Speaking of “crafty,” check this out: Troy Emery is an Australian artist who creates colorful animal sculptures by covering taxidermy foam with pom-poms. Pom-poms as a medium for art began as a lark and an inquiry when Emery asked himself: “What are pom-poms for? Do they have a purpose?” They do now! Head’s up Tori Spelling/Craft Wars!
Emery is interested in the tension between how animals are simultaneously seen as both living creatures and decorative objects: “Pets decorate living spaces, furs decorate the body, animal patterns decorate furniture, taxidermy decorates the museum diorama, and hunting trophies decorate the hunter…The luscious pom-pom pelt is a camp interpretation of the way skins and furs are cherished and fetishised.”
Speaking of that luscious pom-pom pelt, it’s not just the texture, but also those colors. Says Emery: “There’s something almost awful about color. There’s an unsettling affect that intense color has, and I think that really matches well with the sinister qualities of a dead animal.” Emery refers to his sculptures as “fake taxidermy” because they mimic the process of taxidermy without actually producing a real result. His sculptures are impossible combinations of form, color, and materials which can only exist as mythological creatures.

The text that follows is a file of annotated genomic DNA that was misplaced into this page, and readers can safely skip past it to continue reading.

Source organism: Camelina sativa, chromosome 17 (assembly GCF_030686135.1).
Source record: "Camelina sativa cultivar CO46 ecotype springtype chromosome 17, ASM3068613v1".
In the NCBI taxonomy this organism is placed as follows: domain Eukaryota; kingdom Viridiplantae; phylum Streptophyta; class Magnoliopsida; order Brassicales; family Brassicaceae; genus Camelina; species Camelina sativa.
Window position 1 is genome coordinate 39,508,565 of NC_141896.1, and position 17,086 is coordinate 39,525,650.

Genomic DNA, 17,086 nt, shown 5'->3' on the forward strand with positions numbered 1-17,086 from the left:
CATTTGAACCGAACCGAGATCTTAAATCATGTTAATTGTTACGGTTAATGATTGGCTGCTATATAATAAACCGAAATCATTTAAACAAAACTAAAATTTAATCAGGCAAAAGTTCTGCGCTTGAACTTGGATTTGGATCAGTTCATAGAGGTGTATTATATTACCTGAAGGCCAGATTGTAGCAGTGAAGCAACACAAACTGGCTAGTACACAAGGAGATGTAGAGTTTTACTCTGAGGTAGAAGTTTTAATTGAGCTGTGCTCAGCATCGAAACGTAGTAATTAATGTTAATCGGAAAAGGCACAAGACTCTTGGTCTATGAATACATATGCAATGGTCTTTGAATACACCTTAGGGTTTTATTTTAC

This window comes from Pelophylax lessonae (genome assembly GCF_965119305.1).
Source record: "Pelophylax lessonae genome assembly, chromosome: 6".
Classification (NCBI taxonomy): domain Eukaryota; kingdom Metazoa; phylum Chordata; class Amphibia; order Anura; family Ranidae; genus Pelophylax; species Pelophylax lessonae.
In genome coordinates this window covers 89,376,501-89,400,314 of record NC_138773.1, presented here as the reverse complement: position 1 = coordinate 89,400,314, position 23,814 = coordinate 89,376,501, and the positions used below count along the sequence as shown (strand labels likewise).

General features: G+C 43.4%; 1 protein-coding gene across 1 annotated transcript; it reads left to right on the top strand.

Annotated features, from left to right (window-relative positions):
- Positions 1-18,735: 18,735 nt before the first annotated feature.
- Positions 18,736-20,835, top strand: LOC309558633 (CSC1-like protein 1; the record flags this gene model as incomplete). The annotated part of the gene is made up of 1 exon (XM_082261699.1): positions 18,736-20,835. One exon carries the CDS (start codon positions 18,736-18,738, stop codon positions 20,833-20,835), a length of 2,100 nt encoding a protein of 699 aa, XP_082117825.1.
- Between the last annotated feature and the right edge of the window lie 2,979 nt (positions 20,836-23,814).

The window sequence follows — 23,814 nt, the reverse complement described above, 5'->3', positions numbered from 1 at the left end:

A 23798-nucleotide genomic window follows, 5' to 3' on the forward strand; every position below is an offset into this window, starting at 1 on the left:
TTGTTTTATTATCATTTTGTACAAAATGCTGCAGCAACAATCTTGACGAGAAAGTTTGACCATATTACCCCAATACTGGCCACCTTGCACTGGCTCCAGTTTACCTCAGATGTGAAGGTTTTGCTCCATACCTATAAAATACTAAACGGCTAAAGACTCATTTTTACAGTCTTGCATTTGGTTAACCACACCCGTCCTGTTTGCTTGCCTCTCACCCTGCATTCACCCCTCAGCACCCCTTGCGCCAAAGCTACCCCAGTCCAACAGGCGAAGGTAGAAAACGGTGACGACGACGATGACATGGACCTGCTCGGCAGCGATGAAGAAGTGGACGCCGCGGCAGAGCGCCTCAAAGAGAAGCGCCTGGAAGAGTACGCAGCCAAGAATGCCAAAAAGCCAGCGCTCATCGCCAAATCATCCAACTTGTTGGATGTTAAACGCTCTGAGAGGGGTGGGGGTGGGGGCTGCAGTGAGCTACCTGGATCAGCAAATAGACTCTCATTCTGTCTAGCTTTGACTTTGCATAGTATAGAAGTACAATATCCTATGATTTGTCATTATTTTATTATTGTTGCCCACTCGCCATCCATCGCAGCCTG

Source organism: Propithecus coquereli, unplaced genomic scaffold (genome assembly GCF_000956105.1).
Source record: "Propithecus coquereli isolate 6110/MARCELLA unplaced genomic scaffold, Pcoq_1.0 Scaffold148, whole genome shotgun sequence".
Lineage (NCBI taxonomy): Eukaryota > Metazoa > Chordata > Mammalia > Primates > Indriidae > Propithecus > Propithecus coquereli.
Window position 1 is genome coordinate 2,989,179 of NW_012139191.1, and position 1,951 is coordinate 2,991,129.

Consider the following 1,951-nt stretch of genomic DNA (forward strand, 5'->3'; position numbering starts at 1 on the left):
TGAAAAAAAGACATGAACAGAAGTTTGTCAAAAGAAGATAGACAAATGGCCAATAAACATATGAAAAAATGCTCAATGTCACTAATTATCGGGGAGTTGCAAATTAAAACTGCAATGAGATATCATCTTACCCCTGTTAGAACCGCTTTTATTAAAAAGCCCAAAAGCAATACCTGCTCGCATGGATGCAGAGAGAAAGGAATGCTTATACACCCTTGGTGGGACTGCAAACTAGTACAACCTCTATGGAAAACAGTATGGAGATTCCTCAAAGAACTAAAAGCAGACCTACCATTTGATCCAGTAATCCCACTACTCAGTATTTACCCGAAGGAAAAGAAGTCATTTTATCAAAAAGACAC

The artist finds taxidermy intriguing “because it’s death masquerading as life”. As he puts it: “In my work there’s an awkwardness and an idea that something has gone wrong.” In the case of Troy Emery’s fake taxidermy, it’s something so wrong that’s SO RIGHT. But what do his parents think? Quoth Emery: “My mum feigns interest on the phone whenever I talk to her.” Nice!
Now, why does this artwork fill me with joy as compared to these Bejeweled Taxidermy Animals? It could be all the great colors and the general piñata party vibe I get from looking at Emery’s sculptures, but it’s probably because he seems like a fun dude with whom to go out shopping for craft supplies. Click through for a video that will make you agree.